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ERIC Number: ED074401
Record Type: RIE
Publication Date: 1973-Feb-28
Pages: 20
Abstractor: N/A
Reference Count: 0
The Effects of School Achievement on the Affective Traits of the Learner.
Kifer, Edward
The study develops a model to explain the complex interactions which link the demands for academic achievement in the schools with the personal development of the learner on the premise that students develop a set of affective traits concommitantly with a pattern of academic accomplishments. The theoretical framework upon which the study is based is Robert White's (1959) theory of effectance motivation. The school is the milieu where important competencies and affective traits are developed; if the student successfully meets the demands of the school, he begins a healthy adjustment to society. The study was conducted in three schools in a middle-class neighborhood; students from second, fourth, sixth, and eighth grades were selected. Dealing with the three affective variables of self-esteem, self-concept of ability, and locus of control in the academic setting, the study explores the impact of successful and unsuccessful achievement over time on affective traits, the influence of the home on the relationships between academic achievement and affective traits, and the impact of perceived social roles on that relationship. (Author/SES)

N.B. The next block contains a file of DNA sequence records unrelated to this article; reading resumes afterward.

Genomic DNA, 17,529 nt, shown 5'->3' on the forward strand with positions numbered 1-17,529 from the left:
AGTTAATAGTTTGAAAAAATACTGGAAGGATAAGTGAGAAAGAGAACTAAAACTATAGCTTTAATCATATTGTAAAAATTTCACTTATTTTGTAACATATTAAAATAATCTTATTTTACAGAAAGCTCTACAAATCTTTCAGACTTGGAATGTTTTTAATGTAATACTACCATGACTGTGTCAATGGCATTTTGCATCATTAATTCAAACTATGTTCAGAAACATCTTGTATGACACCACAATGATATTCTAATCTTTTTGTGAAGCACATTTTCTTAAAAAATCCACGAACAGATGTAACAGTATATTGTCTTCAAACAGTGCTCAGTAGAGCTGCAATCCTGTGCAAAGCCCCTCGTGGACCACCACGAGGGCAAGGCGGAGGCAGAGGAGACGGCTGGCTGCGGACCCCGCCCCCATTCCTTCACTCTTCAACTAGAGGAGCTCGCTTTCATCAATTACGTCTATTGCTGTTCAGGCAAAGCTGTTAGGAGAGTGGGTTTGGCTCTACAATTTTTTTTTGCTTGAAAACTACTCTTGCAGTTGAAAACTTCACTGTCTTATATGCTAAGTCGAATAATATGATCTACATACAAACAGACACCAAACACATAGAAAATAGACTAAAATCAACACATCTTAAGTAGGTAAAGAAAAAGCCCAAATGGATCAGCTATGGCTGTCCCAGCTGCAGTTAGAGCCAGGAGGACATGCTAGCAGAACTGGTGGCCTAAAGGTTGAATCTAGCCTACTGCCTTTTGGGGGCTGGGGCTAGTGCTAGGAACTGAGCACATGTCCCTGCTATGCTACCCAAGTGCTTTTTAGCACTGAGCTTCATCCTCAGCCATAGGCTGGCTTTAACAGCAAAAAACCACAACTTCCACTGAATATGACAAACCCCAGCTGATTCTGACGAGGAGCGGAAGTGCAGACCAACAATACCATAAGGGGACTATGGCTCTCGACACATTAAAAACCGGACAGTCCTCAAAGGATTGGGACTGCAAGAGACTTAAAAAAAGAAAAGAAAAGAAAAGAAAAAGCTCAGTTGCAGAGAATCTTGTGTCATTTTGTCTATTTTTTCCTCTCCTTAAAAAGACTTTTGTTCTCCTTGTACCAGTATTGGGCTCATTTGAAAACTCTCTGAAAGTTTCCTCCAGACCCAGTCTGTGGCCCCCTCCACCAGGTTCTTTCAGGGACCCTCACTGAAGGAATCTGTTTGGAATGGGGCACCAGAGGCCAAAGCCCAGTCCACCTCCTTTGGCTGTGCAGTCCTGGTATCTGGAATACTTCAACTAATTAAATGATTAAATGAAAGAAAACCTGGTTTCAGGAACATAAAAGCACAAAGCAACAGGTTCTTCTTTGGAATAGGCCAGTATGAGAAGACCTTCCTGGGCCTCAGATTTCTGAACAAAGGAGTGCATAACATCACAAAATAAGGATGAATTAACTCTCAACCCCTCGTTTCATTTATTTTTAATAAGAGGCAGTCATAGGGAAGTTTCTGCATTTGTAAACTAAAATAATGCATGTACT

Publication Type: N/A
Education Level: N/A
Audience: N/A
Language: N/A
Sponsor: N/A
Authoring Institution: N/A
Note: Paper presented at the Annual Meeting American Educational Research Association (New Orleans, Louisiana, February 25-March 1, 1973)